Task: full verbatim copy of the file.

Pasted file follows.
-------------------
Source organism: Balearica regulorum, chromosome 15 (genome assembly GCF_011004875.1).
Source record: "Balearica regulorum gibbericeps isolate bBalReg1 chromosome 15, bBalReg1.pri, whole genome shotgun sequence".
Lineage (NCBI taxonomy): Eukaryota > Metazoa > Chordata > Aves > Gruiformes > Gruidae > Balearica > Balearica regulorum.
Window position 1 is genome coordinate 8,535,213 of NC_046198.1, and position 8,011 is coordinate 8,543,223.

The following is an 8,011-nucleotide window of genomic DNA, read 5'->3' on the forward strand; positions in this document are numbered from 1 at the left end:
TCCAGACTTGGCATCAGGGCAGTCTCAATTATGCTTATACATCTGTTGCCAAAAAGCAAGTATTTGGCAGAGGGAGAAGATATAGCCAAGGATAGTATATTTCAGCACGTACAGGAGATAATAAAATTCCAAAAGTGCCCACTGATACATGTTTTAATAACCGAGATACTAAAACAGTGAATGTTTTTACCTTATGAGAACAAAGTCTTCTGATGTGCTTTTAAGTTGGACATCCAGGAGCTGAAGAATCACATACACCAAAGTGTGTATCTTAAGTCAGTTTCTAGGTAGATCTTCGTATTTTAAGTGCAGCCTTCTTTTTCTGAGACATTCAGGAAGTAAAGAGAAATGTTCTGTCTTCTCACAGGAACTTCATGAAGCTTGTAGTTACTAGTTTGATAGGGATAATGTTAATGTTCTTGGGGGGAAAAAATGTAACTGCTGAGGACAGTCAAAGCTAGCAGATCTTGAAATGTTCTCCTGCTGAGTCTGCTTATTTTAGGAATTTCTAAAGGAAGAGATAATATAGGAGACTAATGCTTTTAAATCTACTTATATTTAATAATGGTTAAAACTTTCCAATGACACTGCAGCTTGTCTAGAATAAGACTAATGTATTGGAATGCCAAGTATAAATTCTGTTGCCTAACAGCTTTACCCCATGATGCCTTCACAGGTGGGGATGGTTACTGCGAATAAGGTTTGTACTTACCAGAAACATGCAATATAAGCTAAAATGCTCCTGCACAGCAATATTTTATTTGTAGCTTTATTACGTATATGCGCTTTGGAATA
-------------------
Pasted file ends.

Source organism: Balearica regulorum, chromosome 15 (genome assembly GCF_011004875.1).
Source record: "Balearica regulorum gibbericeps isolate bBalReg1 chromosome 15, bBalReg1.pri, whole genome shotgun sequence".
Lineage (NCBI taxonomy): Eukaryota > Metazoa > Chordata > Aves > Gruiformes > Gruidae > Balearica > Balearica regulorum.
Window position 1 is genome coordinate 8,535,213 of NC_046198.1, and position 8,011 is coordinate 8,543,223.

The following is an 8,011-nucleotide window of genomic DNA, read 5'->3' on the forward strand; positions in this document are numbered from 1 at the left end:
TCCAGACTTGGCATCAGGGCAGTCTCAATTATGCTTATACATCTGTTGCCAAAAAGCAAGTATTTGGCAGAGGGAGAAGATATAGCCAAGGATAGTATATTTCAGCACGTACAGGAGATAATAAAATTCCAAAAGTGCCCACTGATACATGTTTTAATAACCGAGATACTAAAACAGTGAATGTTTTTACCTTATGAGAACAAAGTCTTCTGATGTGCTTTTAAGTTGGACATCCAGGAGCTGAAGAATCACATACACCAAAGTGTGTATCTTAAGTCAGTTTCTAGGTAGATCTTCGTATTTTAAGTGCAGCCTTCTTTTTCTGAGACATTCAGGAAGTAAAGAGAAATGTTCTGTCTTCTCACAGGAACTTCATGAAGCTTGTAGTTACTAGTTTGATAGGGATAATGTTAATGTTCTTGGGGGGAAAAAATGTAACTGCTGAGGACAGTCAAAGCTAGCAGATCTTGAAATGTTCTCCTGCTGAGTCTGCTTATTTTAGGAATTTCTAAAGGAAGAGATAATATAGGAGACTAATGCTTTTAAATCTACTTATATTTAATAATGGTTAAAACTTTCCAATGACACTGCAGCTTGTCTAGAATAAGACTAATGTATTGGAATGCCAAGTATAAATTCTGTTGCCTAACAGCTTTACCCCATGATGCCTTCACAGGTGGGGATGGTTACTGCGAATAAGGTTTGTACTTACCAGAAACATGCAATATAAGCTAAAATGCTCCTGCACAGCAATATTTTATTTGTAGCTTTATTACGTATATGCGCTTTGGAATA